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Assessing health science students' attitudes towards persons with disabilities in Turkey

Arzu Icagasıoglu Coban1, Seda Attepe Ozden1*, Mustafa Agah Tekinda1 and Gonca Polat2

1Department of Social Work, Baskent University, Turkey

2Department of Social Work, Ankara University, Turkey

*Corresponding Author:
Seda Attepe Ozden
Department of Social Work
Baskent University, Turkey

Accepted on April 24, 2017

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Abstract

Purpose: The aim of this research was to determine attitudes towards persons with disabilities among prospective health care professionals. Materials and

Methods: Attitudes were measured using the Attitudes towards Persons with Disabilities Inventory developed in Turkey, which consists of 43 statements. Participants were 273 undergraduate students from a health sciences faculty in Turkish university via stratified sampling. We examined associations between Attitudes towards Persons with Disabilities Inventory scores and sociodemographics variables.

Results: The students generally had positive attitudes towards persons with disabilities. The most positive attitudes were among students from lower-income families (M=198.5, SD=3.5 Significance Level=0.05). Students from the Physiotherapy and Rehabilitation and the Social Work departments had more positive attitudes.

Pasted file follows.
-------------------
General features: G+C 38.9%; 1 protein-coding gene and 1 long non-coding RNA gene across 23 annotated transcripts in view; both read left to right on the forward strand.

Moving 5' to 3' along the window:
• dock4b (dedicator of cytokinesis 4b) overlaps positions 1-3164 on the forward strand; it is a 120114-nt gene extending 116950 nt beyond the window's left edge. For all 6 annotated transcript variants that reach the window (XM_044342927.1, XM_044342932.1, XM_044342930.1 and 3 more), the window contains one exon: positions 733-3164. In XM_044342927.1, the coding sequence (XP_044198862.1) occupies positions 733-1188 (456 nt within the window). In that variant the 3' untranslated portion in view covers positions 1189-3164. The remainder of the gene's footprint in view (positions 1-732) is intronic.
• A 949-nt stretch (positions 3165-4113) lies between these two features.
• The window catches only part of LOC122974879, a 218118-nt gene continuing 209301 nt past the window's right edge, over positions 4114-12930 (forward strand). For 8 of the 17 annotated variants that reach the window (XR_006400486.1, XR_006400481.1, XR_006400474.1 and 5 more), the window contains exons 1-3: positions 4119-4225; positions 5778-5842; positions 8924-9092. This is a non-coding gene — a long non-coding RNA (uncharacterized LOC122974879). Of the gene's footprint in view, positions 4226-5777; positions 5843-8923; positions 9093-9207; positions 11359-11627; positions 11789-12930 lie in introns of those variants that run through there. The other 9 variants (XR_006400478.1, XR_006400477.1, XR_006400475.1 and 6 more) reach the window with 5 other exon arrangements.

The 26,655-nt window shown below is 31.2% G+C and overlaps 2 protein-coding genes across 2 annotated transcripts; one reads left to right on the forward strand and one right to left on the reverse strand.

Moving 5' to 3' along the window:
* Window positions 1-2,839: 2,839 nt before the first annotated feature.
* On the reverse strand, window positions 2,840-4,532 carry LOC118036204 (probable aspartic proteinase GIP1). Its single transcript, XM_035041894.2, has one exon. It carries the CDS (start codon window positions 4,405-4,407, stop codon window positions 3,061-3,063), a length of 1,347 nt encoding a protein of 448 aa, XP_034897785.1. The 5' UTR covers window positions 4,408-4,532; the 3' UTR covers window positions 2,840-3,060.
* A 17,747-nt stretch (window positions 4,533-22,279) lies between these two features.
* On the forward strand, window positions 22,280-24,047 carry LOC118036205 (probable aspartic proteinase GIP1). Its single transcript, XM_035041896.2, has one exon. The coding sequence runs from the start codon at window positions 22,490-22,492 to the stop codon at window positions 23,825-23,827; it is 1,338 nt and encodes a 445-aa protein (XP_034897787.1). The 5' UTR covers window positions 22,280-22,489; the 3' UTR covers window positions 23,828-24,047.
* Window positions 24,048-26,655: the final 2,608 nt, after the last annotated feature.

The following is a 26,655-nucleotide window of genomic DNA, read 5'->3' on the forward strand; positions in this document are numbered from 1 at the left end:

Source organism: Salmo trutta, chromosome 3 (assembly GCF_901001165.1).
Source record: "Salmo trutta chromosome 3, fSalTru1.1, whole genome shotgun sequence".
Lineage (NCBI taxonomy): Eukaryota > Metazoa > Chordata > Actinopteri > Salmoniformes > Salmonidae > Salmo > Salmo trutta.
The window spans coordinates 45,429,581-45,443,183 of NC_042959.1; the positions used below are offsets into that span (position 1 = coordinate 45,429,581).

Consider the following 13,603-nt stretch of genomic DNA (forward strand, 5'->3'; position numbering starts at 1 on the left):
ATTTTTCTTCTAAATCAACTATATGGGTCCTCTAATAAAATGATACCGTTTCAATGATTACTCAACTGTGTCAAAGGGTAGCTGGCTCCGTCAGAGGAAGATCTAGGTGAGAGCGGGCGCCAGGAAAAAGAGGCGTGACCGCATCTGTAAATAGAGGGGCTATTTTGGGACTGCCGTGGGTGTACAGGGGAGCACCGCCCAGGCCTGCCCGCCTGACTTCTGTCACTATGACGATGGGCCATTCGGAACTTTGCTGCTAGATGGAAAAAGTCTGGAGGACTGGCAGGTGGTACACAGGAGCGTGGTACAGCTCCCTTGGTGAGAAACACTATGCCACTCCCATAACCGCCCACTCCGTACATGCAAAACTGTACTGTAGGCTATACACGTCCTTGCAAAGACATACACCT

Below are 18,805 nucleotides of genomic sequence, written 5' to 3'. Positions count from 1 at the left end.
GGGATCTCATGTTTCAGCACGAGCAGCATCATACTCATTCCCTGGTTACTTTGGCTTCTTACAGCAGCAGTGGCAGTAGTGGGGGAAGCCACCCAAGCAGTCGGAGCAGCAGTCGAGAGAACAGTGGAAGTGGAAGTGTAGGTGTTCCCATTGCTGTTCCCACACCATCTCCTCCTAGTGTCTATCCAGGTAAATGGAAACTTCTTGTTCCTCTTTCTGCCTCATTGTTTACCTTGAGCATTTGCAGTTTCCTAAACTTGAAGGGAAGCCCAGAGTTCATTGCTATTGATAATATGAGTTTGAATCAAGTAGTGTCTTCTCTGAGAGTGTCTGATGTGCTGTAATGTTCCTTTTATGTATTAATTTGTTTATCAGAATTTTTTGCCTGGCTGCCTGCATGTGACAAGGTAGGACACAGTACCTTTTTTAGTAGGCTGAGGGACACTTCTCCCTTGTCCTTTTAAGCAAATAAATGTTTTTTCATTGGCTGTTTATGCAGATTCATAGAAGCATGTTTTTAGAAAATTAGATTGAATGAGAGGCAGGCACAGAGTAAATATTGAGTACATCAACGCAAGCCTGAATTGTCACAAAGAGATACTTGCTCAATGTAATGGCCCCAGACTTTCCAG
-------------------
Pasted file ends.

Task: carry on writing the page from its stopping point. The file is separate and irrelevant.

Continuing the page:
Conclusions: The findings indicate a need to revise the curricula of departments to prepare students to effectively work with persons with disabilities.

Keywords

Disability, Persons with disability, Attitudes towards persons with disabilities inventory, Health sciences faculties.

Introduction

Disability is common worldwide [1]. Negative attitudes towards persons with disabilities (PWD) are a problem in many countries [2-4]; in some communities, people even believe that disability is a punishment by God and is caused by evil spirits [4]. PWD experience difficulties meeting their basic needs, acquiring housing [5], realizing their human rights in the physical environment, participating in social life, and accessing education and health services.

Attitudes towards PWD have changed over the years. Attitude measurement techniques have also changed, becoming increasingly complicated both theoretically and technically [6]. According to Antonak and Livneh [6], to investigate attitudes towards PWD, researchers should focus on sociodemographic variables such as age, gender, educational level and profession, and situational variables, such as social context and family dynamics.

Previous research shows that service providers’ perceptions of service users are an important aspect of human service provision (in fields such as education, health, and protection) [4,7-9]. The perspectives of individuals who work in the health field, which are based on the medical model, may have negative influences on the services offered to PWD [10]. However, health professionals who have more experience working with PWD and who receive training may develop more positive attitudes towards PWD. For example, Sahin et al. [11] showed that training about PWD had a positive impact on health care students’ attitudes towards PWD.